Gerken, T*; Herzog, M; Ma, Y; Graf, HF; Foken, T: Investigation of surface-atmosphere interactions and convective events at Nam Co lake
Talk, Royal Meteorological Society Student Conference 2010, Exeter: 2010-07-08 - 2010-07-10

he Tibetan Plateau, located north of the Himalayas is the largest highland of the world. It comprised the geographic regions of the Tibet Autonomous Region, Qinghai Province, parts of Sichuan and Gansu located above 3000m altitude. Due to its elevation and its extension (~ 1x106 km2) it is of large importance for the Asian monsoon and the regional climate. Moreover, together with the Himalayan Mountains it has the largest glaciated area outside the polar regions and is the source of major Asian rivers, highlighting tits importance as a water resource for the cities on the Chinese East Coast. The German Research Foundation (DFG) has initialized an extensive research program in cooperation with the Institute of Tibetan Plateau Research (ITP) that studies ecosystems and climate development of the TP on various time-scales. On the large scale insolation of the plateau leads to heating of the surface and the atmosphere above which is thought to be one of the influencing factors on the Asian Monsoon. On the small scale convective events develop that lead to the formation of clouds and rainfall. We use the cloud-resolving Active Tracer High-resolution Atmospheric Model (ATHAM) which is developed and used for mescoscale applications at the University of Cambridge, in order to investigate the the interactions between the surface and the atmosphere above NamCo lake and Kema on the Tibetan Plateau. Key factors for the generation of small scale atmospheric features are the turbulent surface fluxes, atmospheric profiles of moisture and temperature. Data from a 2009 field campaign is used in order to model the development of turbulence, convective features and the resulting small scale clouds that can be observed in the field.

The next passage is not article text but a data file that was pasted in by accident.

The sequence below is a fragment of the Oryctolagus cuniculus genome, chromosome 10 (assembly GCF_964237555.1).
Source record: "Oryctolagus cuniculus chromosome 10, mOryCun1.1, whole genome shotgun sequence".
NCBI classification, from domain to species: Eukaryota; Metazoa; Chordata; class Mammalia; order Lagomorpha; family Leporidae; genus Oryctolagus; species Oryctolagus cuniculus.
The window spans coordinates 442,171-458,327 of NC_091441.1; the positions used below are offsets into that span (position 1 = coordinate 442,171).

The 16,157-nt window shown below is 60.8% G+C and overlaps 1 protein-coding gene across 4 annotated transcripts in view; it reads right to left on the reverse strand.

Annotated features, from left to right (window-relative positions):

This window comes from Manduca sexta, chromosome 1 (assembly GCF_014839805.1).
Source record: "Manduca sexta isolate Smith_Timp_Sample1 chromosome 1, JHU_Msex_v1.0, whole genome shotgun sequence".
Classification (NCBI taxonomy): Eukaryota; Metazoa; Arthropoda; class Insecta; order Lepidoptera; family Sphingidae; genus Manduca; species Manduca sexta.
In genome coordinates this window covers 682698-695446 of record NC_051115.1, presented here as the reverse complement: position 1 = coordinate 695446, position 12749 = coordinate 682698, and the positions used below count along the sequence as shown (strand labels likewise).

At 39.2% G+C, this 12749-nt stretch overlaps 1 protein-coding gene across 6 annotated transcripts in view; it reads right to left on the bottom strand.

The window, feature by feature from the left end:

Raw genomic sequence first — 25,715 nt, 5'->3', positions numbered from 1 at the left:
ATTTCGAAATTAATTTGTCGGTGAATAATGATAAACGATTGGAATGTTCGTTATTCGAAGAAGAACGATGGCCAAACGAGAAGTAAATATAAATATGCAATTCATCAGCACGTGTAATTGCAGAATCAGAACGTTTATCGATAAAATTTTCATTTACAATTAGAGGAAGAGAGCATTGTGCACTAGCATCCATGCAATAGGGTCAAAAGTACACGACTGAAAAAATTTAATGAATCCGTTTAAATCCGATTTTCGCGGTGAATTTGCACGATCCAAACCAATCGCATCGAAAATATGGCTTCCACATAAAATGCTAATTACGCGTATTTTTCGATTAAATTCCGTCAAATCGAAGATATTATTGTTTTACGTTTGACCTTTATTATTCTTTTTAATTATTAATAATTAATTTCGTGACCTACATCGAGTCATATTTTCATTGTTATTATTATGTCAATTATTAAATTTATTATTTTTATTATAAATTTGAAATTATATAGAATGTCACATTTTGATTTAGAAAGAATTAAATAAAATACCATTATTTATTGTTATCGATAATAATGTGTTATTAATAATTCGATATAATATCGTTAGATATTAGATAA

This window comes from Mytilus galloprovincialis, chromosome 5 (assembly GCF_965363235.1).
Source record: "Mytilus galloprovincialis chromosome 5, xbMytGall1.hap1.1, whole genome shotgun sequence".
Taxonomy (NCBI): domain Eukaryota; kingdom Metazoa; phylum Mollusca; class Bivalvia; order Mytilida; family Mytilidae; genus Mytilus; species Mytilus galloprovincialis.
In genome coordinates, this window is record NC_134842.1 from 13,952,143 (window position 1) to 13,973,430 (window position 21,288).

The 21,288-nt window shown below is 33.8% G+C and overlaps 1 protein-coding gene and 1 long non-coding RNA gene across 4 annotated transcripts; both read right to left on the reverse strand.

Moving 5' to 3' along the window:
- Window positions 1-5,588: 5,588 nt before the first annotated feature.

last modified 2010-07-30